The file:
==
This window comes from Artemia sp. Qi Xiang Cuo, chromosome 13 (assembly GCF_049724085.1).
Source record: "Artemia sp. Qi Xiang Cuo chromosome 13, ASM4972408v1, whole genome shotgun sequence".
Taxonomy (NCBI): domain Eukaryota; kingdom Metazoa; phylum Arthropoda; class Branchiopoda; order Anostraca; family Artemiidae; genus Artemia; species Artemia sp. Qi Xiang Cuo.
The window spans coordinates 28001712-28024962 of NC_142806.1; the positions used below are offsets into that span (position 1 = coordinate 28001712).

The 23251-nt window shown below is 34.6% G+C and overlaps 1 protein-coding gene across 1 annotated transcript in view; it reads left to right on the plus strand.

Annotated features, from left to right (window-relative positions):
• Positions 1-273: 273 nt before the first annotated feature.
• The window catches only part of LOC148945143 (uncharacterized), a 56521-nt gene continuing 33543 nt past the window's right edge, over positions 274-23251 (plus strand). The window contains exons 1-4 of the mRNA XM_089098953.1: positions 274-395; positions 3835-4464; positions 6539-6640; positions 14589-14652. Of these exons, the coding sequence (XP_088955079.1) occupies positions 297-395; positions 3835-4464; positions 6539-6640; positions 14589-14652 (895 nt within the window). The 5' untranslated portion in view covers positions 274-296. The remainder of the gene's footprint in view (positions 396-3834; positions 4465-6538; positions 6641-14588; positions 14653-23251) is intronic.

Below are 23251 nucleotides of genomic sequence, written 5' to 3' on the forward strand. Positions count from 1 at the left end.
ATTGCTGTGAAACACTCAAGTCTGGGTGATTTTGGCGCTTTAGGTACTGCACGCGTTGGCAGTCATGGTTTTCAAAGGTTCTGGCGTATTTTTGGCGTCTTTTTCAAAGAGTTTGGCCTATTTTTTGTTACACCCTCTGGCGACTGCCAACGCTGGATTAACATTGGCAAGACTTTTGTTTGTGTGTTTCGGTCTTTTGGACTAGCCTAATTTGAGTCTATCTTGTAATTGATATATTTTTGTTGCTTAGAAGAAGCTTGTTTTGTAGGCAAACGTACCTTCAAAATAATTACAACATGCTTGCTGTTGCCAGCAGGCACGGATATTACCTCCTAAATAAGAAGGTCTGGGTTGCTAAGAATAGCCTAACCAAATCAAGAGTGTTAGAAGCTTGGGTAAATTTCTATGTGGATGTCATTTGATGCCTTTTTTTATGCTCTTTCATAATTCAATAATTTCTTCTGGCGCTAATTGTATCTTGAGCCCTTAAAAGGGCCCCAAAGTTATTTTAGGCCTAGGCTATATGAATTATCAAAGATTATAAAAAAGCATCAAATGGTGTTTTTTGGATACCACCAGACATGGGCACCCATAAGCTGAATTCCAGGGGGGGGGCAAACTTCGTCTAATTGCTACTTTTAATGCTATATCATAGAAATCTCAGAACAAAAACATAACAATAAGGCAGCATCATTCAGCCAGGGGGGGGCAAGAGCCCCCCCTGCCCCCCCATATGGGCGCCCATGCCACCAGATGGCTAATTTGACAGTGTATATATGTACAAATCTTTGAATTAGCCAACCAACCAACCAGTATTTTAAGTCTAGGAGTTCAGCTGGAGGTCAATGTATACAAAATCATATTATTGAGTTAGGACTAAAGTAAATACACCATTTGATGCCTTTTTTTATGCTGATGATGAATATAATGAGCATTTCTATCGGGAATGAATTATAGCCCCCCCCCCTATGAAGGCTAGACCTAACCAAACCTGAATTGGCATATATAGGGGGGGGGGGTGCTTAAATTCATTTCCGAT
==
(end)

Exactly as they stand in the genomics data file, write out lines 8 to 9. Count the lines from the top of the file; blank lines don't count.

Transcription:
• The window catches only part of LOC148945143 (uncharacterized), a 56521-nt gene continuing 33543 nt past the window's right edge, over positions 274-23251 (plus strand). The window contains exons 1-4 of the mRNA XM_089098953.1: positions 274-395; positions 3835-4464; positions 6539-6640; positions 14589-14652. Of these exons, the coding sequence (XP_088955079.1) occupies positions 297-395; positions 3835-4464; positions 6539-6640; positions 14589-14652 (895 nt within the window). The 5' untranslated portion in view covers positions 274-296. The remainder of the gene's footprint in view (positions 396-3834; positions 4465-6538; positions 6641-14588; positions 14653-23251) is intronic.

Below are 23251 nucleotides of genomic sequence, written 5' to 3' on the forward strand. Positions count from 1 at the left end.